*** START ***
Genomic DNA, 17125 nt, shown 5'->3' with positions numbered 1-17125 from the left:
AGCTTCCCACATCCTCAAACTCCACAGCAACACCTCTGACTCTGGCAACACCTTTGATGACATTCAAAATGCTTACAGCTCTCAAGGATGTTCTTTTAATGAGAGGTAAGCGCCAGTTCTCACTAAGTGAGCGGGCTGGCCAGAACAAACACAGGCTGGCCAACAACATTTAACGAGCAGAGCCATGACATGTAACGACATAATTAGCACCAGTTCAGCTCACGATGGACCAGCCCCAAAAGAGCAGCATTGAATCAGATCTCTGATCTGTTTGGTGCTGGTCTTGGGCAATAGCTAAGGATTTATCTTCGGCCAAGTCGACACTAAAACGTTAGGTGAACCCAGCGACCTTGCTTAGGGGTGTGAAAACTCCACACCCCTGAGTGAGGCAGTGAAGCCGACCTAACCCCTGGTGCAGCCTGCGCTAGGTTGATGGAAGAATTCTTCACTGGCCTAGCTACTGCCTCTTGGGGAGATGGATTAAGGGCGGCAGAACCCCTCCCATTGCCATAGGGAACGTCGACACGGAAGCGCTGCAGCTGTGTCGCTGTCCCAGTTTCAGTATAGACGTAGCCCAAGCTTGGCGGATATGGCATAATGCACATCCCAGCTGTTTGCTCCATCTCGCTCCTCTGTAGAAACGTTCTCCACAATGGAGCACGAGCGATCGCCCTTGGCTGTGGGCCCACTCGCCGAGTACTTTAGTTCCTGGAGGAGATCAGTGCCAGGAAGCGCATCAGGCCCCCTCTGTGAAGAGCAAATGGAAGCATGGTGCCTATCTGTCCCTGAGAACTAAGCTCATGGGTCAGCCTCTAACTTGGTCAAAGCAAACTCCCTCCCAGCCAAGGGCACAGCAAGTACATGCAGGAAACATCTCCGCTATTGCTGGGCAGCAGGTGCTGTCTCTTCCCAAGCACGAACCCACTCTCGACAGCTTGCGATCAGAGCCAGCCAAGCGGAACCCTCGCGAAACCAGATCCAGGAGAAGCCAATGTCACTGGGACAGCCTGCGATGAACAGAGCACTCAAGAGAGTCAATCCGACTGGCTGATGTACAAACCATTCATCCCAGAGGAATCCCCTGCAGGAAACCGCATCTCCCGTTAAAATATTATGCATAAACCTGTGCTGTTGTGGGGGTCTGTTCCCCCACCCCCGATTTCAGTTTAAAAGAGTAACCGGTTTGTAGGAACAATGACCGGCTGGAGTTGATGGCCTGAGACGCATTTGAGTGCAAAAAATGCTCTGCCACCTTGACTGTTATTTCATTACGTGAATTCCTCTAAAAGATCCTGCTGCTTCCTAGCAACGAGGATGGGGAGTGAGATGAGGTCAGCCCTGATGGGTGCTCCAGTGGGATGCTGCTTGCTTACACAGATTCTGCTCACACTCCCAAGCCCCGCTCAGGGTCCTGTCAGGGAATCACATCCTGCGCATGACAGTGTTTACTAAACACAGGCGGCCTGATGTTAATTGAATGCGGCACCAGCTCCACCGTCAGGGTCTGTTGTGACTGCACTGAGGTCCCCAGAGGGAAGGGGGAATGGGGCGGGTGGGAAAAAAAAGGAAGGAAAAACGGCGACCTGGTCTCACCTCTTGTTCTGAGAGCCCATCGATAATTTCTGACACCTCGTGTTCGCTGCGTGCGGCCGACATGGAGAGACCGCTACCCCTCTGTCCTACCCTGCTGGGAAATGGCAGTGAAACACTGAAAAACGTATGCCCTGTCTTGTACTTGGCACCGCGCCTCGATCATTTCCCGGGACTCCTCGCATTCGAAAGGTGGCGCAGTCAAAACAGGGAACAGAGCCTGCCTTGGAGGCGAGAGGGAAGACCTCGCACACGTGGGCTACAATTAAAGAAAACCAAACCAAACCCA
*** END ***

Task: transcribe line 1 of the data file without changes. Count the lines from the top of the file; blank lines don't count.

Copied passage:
Genomic DNA, 17125 nt, shown 5'->3' with positions numbered 1-17125 from the left: